The Language of Native American Baskets The Weaver's View The Weaver's View
Introduction The Weavers' View Techniques, Tools & Workplaces The Weavers' Aesthetic Burden Baskets A Set of Values Basketmaking Associations
Lisa Telford
Pat Courtney Gold
Julia Parker & Sherrie Smith-Ferri
Terrol Johnson
Theresa Hoffman
  “Yes, we have always been contemporary. There will be more basket-makers after us, and they will be contemporary, too.”
—Theresa Hoffman, Penobscot
  Theresa Hoffman

In spring 2003, the Museum invited Theresa Hoffman and four other Native basket-makers and one Native basketry scholar to a two-day seminar to review this exhibition in its early stages. All of them expressed their strong wish to present basketry as a living art, with strong links to cultural history. To help illustrate this continuity, Theresa chose these four baskets from the Museum’s collections and paired them with baskets from her own and other Maine basket-makers’ contemporary works.

Theresa Hoffman, a Penobscot fancy basket-maker, apprenticed with the late basket-maker Madeline Shay. A strong advocate for the preservation of Wabanaki basketmaking—she still uses molds and blocks handed down from her great-grandmother—Theresa is the executive director and a founding member of the Maine Indian Basketmakers Alliance. Speaking about her determination to perpetuate ash and sweetgrass basketry in Maine, she says, “I first became aware that after hundreds, perhaps thousands of years, our knowledge of basketmaking was slipping away. I was one of only a dozen Maine Natives under the age of 50 who were practicing the tradition. When Madeline, the last fluent speaker of the Penobscot language, died, I became determined not to watch traditional basketmaking die as well.”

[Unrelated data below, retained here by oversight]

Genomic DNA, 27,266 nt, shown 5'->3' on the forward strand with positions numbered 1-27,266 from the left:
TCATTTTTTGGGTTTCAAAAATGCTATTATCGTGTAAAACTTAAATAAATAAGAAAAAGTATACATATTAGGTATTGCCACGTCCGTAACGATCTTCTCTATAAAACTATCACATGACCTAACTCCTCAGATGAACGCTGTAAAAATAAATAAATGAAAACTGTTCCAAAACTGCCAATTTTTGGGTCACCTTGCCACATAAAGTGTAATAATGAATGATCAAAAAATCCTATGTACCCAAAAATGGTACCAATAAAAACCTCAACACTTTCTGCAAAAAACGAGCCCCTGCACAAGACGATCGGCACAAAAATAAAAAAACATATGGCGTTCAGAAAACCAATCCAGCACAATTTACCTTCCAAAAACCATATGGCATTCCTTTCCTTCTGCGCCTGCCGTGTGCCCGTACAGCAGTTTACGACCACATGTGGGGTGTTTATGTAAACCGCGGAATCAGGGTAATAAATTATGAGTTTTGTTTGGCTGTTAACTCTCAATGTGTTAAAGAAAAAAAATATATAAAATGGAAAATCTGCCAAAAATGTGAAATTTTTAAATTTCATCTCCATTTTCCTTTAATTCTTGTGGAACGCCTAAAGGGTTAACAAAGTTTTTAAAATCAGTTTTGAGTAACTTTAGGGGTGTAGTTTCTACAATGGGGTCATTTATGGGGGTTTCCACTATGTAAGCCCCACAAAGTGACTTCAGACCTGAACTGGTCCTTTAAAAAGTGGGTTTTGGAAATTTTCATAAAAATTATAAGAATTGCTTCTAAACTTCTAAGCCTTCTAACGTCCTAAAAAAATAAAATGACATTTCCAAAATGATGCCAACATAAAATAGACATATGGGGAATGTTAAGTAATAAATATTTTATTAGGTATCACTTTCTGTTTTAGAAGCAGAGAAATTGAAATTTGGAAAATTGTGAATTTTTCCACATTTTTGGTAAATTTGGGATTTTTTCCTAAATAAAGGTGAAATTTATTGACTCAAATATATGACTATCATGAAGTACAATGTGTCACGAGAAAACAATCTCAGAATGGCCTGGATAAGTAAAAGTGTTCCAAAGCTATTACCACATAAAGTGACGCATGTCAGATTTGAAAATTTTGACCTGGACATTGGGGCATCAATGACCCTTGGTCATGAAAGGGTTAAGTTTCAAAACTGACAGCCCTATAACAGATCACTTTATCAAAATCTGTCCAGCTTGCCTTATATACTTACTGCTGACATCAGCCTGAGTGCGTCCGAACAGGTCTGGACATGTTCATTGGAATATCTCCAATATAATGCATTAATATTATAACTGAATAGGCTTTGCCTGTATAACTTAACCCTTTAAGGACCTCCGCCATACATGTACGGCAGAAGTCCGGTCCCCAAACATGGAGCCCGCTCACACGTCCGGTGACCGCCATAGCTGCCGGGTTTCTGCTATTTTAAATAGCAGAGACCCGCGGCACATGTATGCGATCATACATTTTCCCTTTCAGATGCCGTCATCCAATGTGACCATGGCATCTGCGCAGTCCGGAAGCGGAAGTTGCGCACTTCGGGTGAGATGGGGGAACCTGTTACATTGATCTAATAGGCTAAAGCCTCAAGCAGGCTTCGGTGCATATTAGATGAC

The Weaver’s View

A tradition dating back thousands of years—from Creation to pack baskets, woven with curved bellies to fit in the sides of our birchbark canoes, to fancy Victorian art pieces, to potato baskets for the harvest in Aroostook County—Maine Indian baskets have embodied a way of life and identified us as Woodland people. Baskets are a part of our stories of the Wabanaki culture hero Glooskap, Man from Nothing, who helped make human life possible. The story told by Mary Sepsis (Passamaquoddy), which was translated and published in 1884, says, “Glooskap came first of all into this country…into the land of the Wabanaki, next to sunrise. There were no Indians here then…. And in this way, he made man: He took his bow and arrows and shot at trees, the basket-trees, the Ash. Then Indians came out of the bark of the Ash-trees.”

I remember a colleague purchasing a brown-ash model biplane at one of our gatherings, made by 80-year-old Lola Sockabasin, a Passamaquoddy basket-maker, and asking me, “Is that contemporary?”

I said, “Yes, we have always been contemporary. There will be more basket-makers after us, and they will be contemporary, too.”
 
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